Author: David Boucher
Publisher: Oxford University Press
ISBN: 0199203520
Format: PDF, ePub, Mobi
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This book demonstrates how universal principles that espouse the ideals of equality, freedom and human dignity, far from being emancipatory, almost invariably privilege certain groups in relation to others, and set conditions for the full enjoyment of rights which many groups fail to meet. While being excluded from the full enjoyment of rights, those group have the full range of obligations, which if they fail to discharge them give just cause for war, and providethe rationale for dispossession of their lands, and even widespread slaughter. The book contends that the universal principles of Natural Law and Natural Rights have much more in common than usually supposed, while Natural Rights and Human Rights are far different in character and structure.

The Limits of Leviathan

Author: Robert E. Scott
Publisher: Cambridge University Press
ISBN: 1139460285
Format: PDF, ePub, Mobi
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Much of international law, like much of contract, is enforced not by independent sanctions but rather through cooperative interaction among the parties, with repeat dealings, reputation, and a preference for reciprocity doing most of the enforcement work. Originally published in 2006, The Limits of Leviathan identifies areas in international law where formal enforcement provides the most promising means of promoting cooperation and where it does not. In particular, it looks at the International Criminal Court, the rules for world trade, efforts to enlist domestic courts to enforce orders of the International Court of Justice, domestic judicial enforcement of the Geneva Convention, the domain of international commercial agreements, and the question of odious debt incurred by sovereigns. This book explains how international law, like contract, depends largely on the willingness of responsible parties to make commitments.

The Limits of Maritime Jurisdiction

Author: Clive H. Schofield
Publisher: Martinus Nijhoff Publishers
ISBN: 9004262598
Format: PDF, Kindle
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The Limits of Maritime Jurisdiction brings together a renowned group of oceans scholars and practitioners to explore key contemporary law of the sea challenges facing the international community.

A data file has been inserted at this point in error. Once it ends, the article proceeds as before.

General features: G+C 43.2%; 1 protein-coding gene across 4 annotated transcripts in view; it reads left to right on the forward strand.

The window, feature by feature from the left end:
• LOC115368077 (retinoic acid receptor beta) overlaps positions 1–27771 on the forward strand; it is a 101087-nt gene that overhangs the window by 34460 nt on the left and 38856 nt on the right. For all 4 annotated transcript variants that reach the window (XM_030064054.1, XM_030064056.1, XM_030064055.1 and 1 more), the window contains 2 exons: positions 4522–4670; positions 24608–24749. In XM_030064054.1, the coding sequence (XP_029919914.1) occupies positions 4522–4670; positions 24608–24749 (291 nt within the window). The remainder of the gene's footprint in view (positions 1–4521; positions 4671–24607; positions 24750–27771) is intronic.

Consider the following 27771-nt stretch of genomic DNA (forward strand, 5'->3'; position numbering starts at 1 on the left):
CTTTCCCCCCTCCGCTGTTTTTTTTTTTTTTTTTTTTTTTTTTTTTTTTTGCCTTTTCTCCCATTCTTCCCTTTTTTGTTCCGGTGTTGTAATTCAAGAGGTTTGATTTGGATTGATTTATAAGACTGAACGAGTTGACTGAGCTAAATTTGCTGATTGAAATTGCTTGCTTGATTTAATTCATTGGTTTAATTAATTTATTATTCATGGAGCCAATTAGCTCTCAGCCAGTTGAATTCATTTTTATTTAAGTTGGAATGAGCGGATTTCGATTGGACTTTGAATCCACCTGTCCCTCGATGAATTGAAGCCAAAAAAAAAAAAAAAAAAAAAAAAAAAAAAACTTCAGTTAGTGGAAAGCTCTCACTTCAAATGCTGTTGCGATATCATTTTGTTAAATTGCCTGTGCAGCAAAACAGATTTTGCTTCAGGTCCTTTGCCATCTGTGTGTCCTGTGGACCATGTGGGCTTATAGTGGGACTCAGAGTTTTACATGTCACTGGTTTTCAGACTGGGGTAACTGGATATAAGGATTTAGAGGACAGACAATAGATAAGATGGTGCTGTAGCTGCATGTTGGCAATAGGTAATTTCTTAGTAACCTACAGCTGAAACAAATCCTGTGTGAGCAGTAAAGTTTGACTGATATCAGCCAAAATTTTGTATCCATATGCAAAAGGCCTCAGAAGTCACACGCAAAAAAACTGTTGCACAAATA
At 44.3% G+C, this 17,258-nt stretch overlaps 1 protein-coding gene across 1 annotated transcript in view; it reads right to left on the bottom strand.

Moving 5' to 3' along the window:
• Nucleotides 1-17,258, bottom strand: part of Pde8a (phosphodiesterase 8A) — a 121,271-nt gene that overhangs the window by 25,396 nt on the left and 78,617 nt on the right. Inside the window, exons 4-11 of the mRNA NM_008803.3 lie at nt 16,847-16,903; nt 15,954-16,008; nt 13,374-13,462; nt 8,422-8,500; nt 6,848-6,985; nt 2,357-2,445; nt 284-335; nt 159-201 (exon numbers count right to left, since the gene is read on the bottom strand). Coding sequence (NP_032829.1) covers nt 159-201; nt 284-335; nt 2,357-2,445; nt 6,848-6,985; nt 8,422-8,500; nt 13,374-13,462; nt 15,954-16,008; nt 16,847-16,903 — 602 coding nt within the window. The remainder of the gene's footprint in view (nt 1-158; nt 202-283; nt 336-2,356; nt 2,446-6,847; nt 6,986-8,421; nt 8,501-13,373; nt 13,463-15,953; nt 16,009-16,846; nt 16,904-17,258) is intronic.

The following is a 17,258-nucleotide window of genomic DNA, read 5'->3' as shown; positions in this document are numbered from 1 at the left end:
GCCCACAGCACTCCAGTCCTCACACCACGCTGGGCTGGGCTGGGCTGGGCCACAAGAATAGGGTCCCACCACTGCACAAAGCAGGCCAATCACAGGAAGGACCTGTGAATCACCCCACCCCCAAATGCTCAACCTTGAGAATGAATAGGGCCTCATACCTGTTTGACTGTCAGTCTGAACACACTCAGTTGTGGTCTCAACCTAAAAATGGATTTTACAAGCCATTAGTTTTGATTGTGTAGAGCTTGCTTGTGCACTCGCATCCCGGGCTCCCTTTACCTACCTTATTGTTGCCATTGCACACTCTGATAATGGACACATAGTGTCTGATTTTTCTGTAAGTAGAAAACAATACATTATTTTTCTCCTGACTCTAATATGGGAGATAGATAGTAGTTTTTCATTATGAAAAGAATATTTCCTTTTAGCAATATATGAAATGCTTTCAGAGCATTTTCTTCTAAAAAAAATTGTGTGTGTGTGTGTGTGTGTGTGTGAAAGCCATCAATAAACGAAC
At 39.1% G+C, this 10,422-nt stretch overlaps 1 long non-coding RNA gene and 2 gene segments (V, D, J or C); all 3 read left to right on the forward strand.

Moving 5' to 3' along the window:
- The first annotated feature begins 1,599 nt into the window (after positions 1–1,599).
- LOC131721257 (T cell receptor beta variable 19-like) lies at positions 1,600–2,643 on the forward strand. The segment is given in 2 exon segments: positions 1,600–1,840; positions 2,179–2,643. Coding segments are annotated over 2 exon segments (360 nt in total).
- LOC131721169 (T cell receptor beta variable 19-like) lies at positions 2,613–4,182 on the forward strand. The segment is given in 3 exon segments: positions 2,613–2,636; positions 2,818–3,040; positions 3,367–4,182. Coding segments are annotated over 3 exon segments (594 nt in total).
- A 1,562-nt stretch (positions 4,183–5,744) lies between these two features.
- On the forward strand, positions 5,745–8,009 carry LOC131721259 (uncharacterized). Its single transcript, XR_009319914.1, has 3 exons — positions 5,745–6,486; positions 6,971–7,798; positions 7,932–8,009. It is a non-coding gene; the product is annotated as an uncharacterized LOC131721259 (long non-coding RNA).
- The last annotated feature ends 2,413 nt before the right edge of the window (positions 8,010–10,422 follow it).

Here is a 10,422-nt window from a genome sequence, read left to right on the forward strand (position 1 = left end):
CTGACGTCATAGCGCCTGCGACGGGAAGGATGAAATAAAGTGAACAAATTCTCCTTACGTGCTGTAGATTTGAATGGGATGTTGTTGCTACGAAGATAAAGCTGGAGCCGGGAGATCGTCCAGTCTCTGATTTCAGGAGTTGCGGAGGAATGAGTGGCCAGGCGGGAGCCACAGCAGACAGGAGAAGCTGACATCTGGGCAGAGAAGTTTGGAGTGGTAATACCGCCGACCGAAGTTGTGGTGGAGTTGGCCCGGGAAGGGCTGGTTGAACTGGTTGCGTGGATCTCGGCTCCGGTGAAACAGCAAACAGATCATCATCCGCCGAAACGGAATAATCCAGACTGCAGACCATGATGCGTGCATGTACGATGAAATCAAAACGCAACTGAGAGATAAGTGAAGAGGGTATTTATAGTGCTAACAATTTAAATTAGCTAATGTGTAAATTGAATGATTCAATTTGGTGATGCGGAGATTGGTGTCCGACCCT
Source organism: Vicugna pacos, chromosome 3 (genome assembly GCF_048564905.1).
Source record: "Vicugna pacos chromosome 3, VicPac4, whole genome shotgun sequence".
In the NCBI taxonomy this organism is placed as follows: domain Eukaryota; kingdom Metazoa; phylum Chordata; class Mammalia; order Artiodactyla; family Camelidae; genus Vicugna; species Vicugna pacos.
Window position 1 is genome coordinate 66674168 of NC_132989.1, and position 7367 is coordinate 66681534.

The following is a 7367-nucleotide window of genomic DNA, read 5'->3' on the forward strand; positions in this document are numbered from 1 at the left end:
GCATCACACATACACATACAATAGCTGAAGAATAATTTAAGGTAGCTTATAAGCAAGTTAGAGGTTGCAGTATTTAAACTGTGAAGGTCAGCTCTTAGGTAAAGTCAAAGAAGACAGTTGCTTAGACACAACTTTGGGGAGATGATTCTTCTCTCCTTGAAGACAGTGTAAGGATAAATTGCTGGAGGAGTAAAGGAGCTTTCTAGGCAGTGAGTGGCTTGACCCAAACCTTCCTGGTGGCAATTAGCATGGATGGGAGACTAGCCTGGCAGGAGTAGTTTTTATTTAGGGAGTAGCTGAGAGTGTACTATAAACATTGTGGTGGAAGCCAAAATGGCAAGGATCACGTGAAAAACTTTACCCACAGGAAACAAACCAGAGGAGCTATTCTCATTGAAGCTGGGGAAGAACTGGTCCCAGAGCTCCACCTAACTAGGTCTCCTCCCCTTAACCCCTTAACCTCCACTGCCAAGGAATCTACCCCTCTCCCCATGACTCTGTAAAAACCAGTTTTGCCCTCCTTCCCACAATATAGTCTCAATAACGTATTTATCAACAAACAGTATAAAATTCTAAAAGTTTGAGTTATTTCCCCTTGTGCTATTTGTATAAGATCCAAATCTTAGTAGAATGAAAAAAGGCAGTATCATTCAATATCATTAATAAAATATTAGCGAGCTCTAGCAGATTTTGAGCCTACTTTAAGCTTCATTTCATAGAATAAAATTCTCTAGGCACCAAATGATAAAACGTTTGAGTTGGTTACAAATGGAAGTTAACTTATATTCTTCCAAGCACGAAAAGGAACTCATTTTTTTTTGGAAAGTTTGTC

The Perils of Global Legalism

Author: Eric A. Posner
Publisher: University of Chicago Press
ISBN: 0226675920
Format: PDF, Mobi
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The first months of the Obama administration have led to expectations, both in the United States and abroad, that in the coming years America will increasingly promote the international rule of law—a position that many believe is both ethically necessary and in the nation’s best interests. With The Perils of Global Legalism, Eric A. Posner explains that such views demonstrate a dangerously naive tendency toward legalism—an idealistic belief that law can be effective even in the absence of legitimate institutions of governance. After tracing the historical roots of the concept, Posner carefully lays out the many illusions—such as universalism, sovereign equality, and the possibility of disinterested judgment by politically unaccountable officials—on which the legalistic view is founded. Drawing on such examples as NATO’s invasion of Serbia, attempts to ban the use of land mines, and the free-trade provisions of the WTO, Posner demonstrates throughout that the weaknesses of international law confound legalist ambitions—and that whatever their professed commitments, all nations stand ready to dispense with international agreements when it suits their short- or long-term interests. Provocative and sure to be controversial, The Perils of Global Legalism will serve as a wake-up call for those who view global legalism as a panacea—and a reminder that international relations in a brutal world allow no room for illusions.